What is AASB 1060 and What Does it Mean for your Business?

New AASB 1060 standards were issued in March 2020 by the Australian Accounting Standards Board (AASB) to come into effect from periods beginning on or after 1 July 2021 (years ending 30 June 2022 and onwards).

So what do these new standards actually mean for your business? Will you have to change your disclosure systems? And how can you make sure your reporting structure will conform with these important changes?

Who is affected and how?

All Tier 2 businesses will be required to conform to the new rules brought by the AASB 1060. This entails any business which is a ‘reporting entity’ without ‘public accountability’ as defined in AASB 1053 and not otherwise deemed to be a Tier 1 entity by AASB 1053.

For these Tier 2 businesses, AASB 1060 replaces current special purpose financial statement procedures to require all Tier 2 for-profit and not-for-profit entities to significantly increase their disclosure practices. Businesses will be required to as a minimum prepare the simplified disclosure standard (SDS) framework outlined by the AASB.

The motivation behind this change is to create greater consistency within disclosure statements and avoid discrepancies between reports.

What are special purpose financial statements?

As opposed to general purpose financial statements – which provide a standardised and comprehensive report of a business’s financial situation in compliance with AASB regulations – special purpose financial statements offer greater diversity, flexibility and are shorter form, as their purpose is specific to the business.

Special purpose financial statements are often much simpler and require less documentation than general purpose financial statements. For example, a business may require just a profit and loss sheet, produced with the intention of being presented to a small group of stakeholders. These statements will usually be used for tax reporting, bank reporting, and industry-specific reporting or to satisfy legislative requirements or the entity’s constitutional obligations.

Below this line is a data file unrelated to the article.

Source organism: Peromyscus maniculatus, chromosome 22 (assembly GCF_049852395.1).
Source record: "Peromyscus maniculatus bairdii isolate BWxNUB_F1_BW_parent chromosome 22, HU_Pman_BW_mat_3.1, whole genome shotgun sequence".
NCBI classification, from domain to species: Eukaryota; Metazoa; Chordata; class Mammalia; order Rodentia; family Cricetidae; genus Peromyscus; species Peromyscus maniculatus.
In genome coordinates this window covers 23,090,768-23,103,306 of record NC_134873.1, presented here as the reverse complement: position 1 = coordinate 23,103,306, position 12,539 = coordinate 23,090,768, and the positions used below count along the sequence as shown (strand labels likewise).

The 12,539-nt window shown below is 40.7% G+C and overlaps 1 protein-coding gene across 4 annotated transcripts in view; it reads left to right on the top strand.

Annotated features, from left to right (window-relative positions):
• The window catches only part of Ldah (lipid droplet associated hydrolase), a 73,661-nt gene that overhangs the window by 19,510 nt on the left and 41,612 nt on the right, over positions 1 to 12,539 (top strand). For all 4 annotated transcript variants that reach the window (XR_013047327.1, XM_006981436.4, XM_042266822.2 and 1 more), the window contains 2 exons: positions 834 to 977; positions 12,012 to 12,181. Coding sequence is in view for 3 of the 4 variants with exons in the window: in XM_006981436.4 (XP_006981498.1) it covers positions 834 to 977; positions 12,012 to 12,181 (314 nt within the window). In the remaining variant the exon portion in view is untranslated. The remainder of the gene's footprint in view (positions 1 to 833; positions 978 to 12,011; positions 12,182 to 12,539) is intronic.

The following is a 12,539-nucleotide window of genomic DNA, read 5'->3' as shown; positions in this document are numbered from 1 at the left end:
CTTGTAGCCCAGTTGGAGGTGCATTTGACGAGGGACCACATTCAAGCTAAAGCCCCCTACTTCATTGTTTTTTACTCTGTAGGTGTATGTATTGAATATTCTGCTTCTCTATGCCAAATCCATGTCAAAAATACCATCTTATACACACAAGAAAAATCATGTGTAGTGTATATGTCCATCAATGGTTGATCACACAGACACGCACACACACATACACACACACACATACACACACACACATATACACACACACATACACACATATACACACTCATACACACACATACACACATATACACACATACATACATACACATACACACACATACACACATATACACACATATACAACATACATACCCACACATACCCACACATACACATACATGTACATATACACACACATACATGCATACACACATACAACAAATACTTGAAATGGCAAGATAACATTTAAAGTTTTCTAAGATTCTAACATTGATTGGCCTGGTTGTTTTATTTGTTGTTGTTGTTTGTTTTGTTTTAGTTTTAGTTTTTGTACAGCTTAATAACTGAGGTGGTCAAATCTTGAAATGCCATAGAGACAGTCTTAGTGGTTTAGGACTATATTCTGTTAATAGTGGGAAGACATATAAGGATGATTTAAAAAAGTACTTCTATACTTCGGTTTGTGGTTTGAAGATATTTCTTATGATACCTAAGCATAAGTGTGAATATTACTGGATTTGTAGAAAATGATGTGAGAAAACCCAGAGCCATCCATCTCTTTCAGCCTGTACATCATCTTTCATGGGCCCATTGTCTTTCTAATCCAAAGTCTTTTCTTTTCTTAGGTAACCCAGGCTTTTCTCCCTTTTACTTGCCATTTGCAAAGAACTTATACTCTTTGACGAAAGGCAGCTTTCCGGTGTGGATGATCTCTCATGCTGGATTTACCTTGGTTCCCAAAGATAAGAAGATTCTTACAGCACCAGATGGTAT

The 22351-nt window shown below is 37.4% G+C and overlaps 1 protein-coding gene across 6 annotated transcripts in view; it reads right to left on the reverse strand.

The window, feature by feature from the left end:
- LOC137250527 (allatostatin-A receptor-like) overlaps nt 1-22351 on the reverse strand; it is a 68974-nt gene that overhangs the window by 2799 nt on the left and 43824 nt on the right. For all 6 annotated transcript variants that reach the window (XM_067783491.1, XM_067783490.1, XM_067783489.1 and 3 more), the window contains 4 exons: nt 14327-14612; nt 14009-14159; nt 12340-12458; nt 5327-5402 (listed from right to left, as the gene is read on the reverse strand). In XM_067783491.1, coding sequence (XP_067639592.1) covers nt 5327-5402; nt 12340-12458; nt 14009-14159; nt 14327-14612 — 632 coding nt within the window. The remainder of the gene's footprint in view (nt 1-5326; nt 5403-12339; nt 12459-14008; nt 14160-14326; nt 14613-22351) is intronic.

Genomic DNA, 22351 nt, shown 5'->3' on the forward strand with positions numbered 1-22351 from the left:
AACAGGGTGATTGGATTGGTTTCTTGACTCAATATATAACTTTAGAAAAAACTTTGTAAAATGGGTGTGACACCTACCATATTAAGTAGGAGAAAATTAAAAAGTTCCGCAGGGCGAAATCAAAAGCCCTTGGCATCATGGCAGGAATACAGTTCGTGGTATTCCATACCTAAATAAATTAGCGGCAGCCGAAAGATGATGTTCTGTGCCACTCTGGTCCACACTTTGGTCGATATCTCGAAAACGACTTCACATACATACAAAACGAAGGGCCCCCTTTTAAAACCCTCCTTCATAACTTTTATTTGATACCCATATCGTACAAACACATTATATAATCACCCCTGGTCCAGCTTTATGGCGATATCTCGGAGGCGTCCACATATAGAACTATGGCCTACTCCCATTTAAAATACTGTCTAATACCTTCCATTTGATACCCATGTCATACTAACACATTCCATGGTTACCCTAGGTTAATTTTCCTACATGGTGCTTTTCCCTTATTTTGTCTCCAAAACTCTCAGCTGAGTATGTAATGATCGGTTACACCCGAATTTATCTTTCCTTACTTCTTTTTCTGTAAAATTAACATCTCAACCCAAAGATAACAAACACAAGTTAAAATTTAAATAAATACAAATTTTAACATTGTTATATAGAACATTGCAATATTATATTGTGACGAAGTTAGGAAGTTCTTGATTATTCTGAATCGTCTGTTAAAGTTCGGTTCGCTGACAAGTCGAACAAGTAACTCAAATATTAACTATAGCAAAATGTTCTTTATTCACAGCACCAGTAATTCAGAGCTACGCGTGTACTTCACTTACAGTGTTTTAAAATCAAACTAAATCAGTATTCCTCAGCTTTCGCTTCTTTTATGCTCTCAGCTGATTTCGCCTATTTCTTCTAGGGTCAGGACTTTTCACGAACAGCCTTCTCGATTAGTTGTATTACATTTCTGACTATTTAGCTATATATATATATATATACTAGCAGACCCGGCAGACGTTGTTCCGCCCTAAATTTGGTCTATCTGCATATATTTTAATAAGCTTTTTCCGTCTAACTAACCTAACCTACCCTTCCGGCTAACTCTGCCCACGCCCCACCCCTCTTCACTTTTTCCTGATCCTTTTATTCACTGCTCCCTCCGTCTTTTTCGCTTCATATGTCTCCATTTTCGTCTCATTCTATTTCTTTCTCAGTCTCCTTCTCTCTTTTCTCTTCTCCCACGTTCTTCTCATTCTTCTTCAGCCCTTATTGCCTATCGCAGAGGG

What is the impact of the change?

Following the introduction of AASB 1060, businesses will no longer be able to produce these special documents and will be required to increase disclosure reports to follow the general purpose SDS framework requirements of AASB 16 and other accounting standards.

Full IFRS application will be compulsory for Tier 2 entities, requiring accounting consolidation of subsidiaries, associates and joint ventures. Businesses will need to produce statements including a balance sheet, income statement, statement of owner’s equity and a statement of cash flows.

How can you transition into the new framework?

Eary application of the framework is both permitted and encouraged as this can reduce any unnecessary disclosures and provide a more meaningful, useful and standardised product.

A comparison year is usually required for audit and financial reporting purposes. Therefore, adoption for the 2021 financial year is highly recommended.

A simplified summary of the new rules can be found here whilst the full amendments are available through the AASB website here.